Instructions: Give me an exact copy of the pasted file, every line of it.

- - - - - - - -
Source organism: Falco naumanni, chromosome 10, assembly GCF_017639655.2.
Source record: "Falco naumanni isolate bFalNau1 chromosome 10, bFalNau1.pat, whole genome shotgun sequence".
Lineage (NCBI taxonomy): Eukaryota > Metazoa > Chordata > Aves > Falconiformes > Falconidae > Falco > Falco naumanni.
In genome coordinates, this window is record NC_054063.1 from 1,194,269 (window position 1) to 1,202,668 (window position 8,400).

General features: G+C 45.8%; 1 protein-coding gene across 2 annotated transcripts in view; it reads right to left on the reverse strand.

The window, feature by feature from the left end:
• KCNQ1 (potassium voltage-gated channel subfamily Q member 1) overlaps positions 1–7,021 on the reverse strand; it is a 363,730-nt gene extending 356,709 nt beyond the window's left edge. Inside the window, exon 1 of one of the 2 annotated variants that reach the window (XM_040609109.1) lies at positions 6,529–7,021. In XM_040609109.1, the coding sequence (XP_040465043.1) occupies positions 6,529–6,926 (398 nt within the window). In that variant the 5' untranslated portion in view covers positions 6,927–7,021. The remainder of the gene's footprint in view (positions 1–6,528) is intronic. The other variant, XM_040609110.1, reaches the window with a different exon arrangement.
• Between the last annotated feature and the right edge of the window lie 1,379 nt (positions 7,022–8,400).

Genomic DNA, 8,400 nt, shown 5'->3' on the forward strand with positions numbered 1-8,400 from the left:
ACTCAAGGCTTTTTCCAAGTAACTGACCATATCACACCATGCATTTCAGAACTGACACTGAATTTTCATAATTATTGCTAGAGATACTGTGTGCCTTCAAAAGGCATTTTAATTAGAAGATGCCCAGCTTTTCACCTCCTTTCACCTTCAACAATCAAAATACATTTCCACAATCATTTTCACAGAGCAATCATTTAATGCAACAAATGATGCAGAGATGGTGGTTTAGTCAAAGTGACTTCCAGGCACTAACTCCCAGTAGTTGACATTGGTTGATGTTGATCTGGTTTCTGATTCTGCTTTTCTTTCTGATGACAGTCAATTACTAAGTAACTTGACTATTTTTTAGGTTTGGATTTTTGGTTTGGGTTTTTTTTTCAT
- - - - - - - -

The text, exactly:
Source organism: Falco naumanni, chromosome 10, assembly GCF_017639655.2.
Source record: "Falco naumanni isolate bFalNau1 chromosome 10, bFalNau1.pat, whole genome shotgun sequence".
Lineage (NCBI taxonomy): Eukaryota > Metazoa > Chordata > Aves > Falconiformes > Falconidae > Falco > Falco naumanni.
In genome coordinates, this window is record NC_054063.1 from 1,194,269 (window position 1) to 1,202,668 (window position 8,400).

General features: G+C 45.8%; 1 protein-coding gene across 2 annotated transcripts in view; it reads right to left on the reverse strand.

The window, feature by feature from the left end:
• KCNQ1 (potassium voltage-gated channel subfamily Q member 1) overlaps positions 1–7,021 on the reverse strand; it is a 363,730-nt gene extending 356,709 nt beyond the window's left edge. Inside the window, exon 1 of one of the 2 annotated variants that reach the window (XM_040609109.1) lies at positions 6,529–7,021. In XM_040609109.1, the coding sequence (XP_040465043.1) occupies positions 6,529–6,926 (398 nt within the window). In that variant the 5' untranslated portion in view covers positions 6,927–7,021. The remainder of the gene's footprint in view (positions 1–6,528) is intronic. The other variant, XM_040609110.1, reaches the window with a different exon arrangement.
• Between the last annotated feature and the right edge of the window lie 1,379 nt (positions 7,022–8,400).

Genomic DNA, 8,400 nt, shown 5'->3' on the forward strand with positions numbered 1-8,400 from the left:
ACTCAAGGCTTTTTCCAAGTAACTGACCATATCACACCATGCATTTCAGAACTGACACTGAATTTTCATAATTATTGCTAGAGATACTGTGTGCCTTCAAAAGGCATTTTAATTAGAAGATGCCCAGCTTTTCACCTCCTTTCACCTTCAACAATCAAAATACATTTCCACAATCATTTTCACAGAGCAATCATTTAATGCAACAAATGATGCAGAGATGGTGGTTTAGTCAAAGTGACTTCCAGGCACTAACTCCCAGTAGTTGACATTGGTTGATGTTGATCTGGTTTCTGATTCTGCTTTTCTTTCTGATGACAGTCAATTACTAAGTAACTTGACTATTTTTTAGGTTTGGATTTTTGGTTTGGGTTTTTTTTTCAT